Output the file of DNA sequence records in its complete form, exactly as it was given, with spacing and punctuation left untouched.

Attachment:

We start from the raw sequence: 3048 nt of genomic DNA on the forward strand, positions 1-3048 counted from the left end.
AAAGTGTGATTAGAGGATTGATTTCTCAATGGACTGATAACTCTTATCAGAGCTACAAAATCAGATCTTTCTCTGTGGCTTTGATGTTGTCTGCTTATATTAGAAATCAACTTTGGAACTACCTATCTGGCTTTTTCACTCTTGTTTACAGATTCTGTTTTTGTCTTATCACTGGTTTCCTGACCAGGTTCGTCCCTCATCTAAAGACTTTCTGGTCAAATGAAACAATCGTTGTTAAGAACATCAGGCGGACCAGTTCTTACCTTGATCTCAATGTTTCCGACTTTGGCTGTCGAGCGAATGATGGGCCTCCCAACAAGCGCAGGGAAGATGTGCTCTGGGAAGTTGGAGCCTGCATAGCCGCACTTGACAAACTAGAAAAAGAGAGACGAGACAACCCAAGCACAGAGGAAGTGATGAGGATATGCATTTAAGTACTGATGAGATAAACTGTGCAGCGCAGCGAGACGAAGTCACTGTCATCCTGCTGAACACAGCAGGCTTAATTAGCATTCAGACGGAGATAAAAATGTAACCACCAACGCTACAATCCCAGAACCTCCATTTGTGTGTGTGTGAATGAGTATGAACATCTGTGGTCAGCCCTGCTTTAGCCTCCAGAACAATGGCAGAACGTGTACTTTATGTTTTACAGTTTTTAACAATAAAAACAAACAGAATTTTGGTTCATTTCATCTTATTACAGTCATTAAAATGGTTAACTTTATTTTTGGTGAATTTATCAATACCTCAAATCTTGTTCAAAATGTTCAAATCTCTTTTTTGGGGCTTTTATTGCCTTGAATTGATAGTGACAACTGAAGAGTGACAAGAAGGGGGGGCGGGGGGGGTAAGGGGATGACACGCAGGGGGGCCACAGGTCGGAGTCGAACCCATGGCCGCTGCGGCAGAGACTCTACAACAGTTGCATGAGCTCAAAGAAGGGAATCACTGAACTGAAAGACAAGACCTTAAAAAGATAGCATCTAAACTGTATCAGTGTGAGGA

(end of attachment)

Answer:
We start from the raw sequence: 3048 nt of genomic DNA on the forward strand, positions 1-3048 counted from the left end.
AAAGTGTGATTAGAGGATTGATTTCTCAATGGACTGATAACTCTTATCAGAGCTACAAAATCAGATCTTTCTCTGTGGCTTTGATGTTGTCTGCTTATATTAGAAATCAACTTTGGAACTACCTATCTGGCTTTTTCACTCTTGTTTACAGATTCTGTTTTTGTCTTATCACTGGTTTCCTGACCAGGTTCGTCCCTCATCTAAAGACTTTCTGGTCAAATGAAACAATCGTTGTTAAGAACATCAGGCGGACCAGTTCTTACCTTGATCTCAATGTTTCCGACTTTGGCTGTCGAGCGAATGATGGGCCTCCCAACAAGCGCAGGGAAGATGTGCTCTGGGAAGTTGGAGCCTGCATAGCCGCACTTGACAAACTAGAAAAAGAGAGACGAGACAACCCAAGCACAGAGGAAGTGATGAGGATATGCATTTAAGTACTGATGAGATAAACTGTGCAGCGCAGCGAGACGAAGTCACTGTCATCCTGCTGAACACAGCAGGCTTAATTAGCATTCAGACGGAGATAAAAATGTAACCACCAACGCTACAATCCCAGAACCTCCATTTGTGTGTGTGTGAATGAGTATGAACATCTGTGGTCAGCCCTGCTTTAGCCTCCAGAACAATGGCAGAACGTGTACTTTATGTTTTACAGTTTTTAACAATAAAAACAAACAGAATTTTGGTTCATTTCATCTTATTACAGTCATTAAAATGGTTAACTTTATTTTTGGTGAATTTATCAATACCTCAAATCTTGTTCAAAATGTTCAAATCTCTTTTTTGGGGCTTTTATTGCCTTGAATTGATAGTGACAACTGAAGAGTGACAAGAAGGGGGGGCGGGGGGGGTAAGGGGATGACACGCAGGGGGGCCACAGGTCGGAGTCGAACCCATGGCCGCTGCGGCAGAGACTCTACAACAGTTGCATGAGCTCAAAGAAGGGAATCACTGAACTGAAAGACAAGACCTTAAAAAGATAGCATCTAAACTGTATCAGTGTGAGGA